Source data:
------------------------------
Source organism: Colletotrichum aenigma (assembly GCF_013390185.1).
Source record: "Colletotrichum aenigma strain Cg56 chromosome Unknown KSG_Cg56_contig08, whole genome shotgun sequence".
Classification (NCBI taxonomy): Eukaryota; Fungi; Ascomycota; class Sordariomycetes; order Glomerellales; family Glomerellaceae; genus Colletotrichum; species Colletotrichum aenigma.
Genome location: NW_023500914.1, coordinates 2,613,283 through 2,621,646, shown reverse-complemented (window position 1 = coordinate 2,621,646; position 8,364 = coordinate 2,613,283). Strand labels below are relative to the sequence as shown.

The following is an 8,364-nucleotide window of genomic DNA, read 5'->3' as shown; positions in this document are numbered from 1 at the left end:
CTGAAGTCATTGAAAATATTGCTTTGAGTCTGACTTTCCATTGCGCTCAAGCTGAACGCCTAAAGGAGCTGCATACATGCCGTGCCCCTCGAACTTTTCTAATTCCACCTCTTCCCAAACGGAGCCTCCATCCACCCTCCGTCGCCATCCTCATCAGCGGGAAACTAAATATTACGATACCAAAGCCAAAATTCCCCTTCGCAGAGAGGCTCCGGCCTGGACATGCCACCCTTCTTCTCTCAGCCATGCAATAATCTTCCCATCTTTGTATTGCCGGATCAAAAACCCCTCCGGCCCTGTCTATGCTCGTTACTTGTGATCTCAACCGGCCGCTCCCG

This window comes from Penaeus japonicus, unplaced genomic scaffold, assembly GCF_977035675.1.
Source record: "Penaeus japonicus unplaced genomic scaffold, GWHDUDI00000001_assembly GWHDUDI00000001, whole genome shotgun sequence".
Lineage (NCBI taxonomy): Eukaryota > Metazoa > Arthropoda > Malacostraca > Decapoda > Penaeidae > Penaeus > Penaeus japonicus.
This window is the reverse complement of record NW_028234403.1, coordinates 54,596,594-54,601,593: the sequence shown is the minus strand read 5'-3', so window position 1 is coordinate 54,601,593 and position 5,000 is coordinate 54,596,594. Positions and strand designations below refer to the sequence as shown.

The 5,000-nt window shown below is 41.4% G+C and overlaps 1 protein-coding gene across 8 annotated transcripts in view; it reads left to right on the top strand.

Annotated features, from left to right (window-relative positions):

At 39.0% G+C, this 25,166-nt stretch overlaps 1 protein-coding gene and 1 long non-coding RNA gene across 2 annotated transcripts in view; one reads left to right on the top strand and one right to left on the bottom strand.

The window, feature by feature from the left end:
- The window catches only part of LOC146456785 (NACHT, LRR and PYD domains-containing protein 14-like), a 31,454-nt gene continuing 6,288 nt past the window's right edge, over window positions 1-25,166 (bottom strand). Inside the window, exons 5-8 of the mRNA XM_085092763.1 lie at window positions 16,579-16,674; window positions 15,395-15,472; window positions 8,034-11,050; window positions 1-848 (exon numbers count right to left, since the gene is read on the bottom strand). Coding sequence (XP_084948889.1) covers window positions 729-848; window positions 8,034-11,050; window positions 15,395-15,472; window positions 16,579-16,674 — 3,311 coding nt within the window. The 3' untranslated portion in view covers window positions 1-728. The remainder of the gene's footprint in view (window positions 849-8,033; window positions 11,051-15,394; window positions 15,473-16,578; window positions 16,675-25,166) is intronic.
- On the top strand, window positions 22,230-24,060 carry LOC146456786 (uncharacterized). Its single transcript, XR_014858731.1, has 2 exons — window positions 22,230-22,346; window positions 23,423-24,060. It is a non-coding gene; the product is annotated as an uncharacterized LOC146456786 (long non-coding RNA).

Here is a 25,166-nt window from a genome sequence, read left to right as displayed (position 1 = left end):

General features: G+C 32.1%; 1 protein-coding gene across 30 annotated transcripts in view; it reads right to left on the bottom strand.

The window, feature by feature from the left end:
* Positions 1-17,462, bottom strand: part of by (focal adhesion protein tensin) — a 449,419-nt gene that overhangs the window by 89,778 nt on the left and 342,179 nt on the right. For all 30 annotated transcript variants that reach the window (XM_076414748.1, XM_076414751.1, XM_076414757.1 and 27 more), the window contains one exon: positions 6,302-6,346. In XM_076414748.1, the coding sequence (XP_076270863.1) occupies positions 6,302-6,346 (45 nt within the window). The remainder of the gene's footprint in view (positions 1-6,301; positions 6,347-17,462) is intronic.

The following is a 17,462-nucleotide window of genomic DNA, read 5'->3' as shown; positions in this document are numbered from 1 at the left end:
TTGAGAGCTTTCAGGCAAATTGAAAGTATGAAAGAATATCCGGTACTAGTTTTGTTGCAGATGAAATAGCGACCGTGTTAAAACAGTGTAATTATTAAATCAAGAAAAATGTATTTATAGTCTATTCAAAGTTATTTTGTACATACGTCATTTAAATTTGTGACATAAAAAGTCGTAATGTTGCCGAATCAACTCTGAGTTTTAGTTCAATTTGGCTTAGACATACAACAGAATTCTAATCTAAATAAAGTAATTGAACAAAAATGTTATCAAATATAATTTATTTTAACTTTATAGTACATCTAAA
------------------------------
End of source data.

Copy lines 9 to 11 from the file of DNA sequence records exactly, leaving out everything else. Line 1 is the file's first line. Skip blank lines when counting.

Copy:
Lineage (NCBI taxonomy): Eukaryota > Metazoa > Arthropoda > Malacostraca > Decapoda > Penaeidae > Penaeus > Penaeus japonicus.
This window is the reverse complement of record NW_028234403.1, coordinates 54,596,594-54,601,593: the sequence shown is the minus strand read 5'-3', so window position 1 is coordinate 54,601,593 and position 5,000 is coordinate 54,596,594. Positions and strand designations below refer to the sequence as shown.

The 5,000-nt window shown below is 41.4% G+C and overlaps 1 protein-coding gene across 8 annotated transcripts in view; it reads left to right on the top strand.